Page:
With the rise of Jay Leno’s ghost from 11:30pm to 10:00pm, we are left to wonder if his five night a week strip show on NBC will remove the hard-hitting medical drama from the television landscape.

The 10pm timeslot was always home to the best drama on television, and NBC’s role in that historic aesthetic is undeniable:

Until now, the 10pm hour on NBC as well as on its main competitors – ABC and CBS – was precisely for drama. Shows that were conceived for this “adult” portion of primetime have over the years included the likes of ER, Hill Street Blues, LA Law and Law & Order and its spin-offs. All were made by NBC and all became legendary shows that were exported around the world.

The network may have offered the prized slot to Leno because it, like everyone else, had heard the rumours that he was considering offers from rivals, including ABC and Fox. But most observers saw the announcement as being much more about money, and saving it.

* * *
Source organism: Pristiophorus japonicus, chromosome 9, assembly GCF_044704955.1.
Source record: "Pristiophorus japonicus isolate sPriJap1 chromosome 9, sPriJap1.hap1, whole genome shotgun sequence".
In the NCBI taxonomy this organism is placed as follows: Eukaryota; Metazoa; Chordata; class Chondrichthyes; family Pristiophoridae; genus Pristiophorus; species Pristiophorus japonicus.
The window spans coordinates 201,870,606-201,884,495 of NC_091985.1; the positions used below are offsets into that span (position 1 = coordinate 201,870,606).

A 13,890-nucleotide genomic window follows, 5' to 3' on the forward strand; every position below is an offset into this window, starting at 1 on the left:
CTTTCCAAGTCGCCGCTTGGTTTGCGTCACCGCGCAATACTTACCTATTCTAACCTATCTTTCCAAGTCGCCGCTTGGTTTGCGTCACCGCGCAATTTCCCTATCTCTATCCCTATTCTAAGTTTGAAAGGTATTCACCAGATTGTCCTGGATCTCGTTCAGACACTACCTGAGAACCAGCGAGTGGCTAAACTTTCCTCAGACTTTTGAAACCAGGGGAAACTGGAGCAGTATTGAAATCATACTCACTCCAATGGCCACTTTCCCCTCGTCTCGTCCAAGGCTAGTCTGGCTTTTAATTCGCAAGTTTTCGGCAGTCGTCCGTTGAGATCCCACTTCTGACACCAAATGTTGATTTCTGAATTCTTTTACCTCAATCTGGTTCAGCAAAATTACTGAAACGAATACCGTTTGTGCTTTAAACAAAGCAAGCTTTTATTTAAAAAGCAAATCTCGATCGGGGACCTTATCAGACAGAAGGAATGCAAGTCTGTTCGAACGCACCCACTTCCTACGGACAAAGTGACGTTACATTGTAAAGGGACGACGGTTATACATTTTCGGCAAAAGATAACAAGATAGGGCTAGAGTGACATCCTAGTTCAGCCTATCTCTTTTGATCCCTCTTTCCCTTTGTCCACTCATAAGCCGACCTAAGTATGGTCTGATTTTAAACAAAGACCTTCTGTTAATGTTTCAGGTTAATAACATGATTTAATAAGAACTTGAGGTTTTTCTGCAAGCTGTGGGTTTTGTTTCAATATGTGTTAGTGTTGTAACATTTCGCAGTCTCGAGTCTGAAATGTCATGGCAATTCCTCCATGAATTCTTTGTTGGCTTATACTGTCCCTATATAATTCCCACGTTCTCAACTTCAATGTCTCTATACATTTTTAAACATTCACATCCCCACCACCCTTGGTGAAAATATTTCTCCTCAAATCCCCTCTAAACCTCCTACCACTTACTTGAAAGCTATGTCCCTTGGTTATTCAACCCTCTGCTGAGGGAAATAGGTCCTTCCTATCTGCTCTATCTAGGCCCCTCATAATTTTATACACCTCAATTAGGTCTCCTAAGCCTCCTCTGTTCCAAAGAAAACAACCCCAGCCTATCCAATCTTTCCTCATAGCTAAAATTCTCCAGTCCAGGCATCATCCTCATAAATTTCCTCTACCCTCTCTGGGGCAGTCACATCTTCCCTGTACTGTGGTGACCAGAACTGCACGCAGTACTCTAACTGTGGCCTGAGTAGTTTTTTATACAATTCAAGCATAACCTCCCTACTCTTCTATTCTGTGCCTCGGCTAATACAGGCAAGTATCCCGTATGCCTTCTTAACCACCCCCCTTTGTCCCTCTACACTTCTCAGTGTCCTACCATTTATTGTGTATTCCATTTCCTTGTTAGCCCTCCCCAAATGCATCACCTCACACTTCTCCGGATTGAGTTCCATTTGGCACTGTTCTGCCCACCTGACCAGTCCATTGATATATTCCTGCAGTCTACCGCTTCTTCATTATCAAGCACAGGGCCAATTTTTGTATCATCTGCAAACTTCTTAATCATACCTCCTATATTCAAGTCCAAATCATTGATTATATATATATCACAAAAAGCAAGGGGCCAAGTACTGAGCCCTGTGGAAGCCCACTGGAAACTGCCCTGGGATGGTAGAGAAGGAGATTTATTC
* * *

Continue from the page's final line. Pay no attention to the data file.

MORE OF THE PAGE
A glimpse at the ER numbers tells the story to some degree. Where once the medical drama captured an audience in the US of nearly 25 million, it now draws 10 million or fewer.

Much newer shows given the 10pm slot at NBC have not done well either, especially in this latest autumn season. The network had great hopes of a new Christian Slater vehicle, My Own Worst Enemy, as well as a second season of Lipstick Jungle, a pale and barely gripping sequel to Sex and the City. Both nosedived. Both shows have been cancelled for good, as has ER.

Has the sanctity of the 10pm timeslot been lost forever? 

Or will the hardest hitting dramatic themes — child abuse, drug addiction, government malfeasance — merely be moved into the 9pm timeslot where kids are watching and soaking in every inference and imitation for behavior modeling in the daylight hours?


  1. It will certainly be interesting to see Jay move to 10pm. I loved having Law & Order at 10. About the 9pm timeslot – wasn’t The Practice on at 9pm? That had some pretty intense themes.

  2. Gordon —
    The 10pm timeslot is considered the “child safe” hour when the kids are supposed to be in bed and more daring topics can be covered on television.

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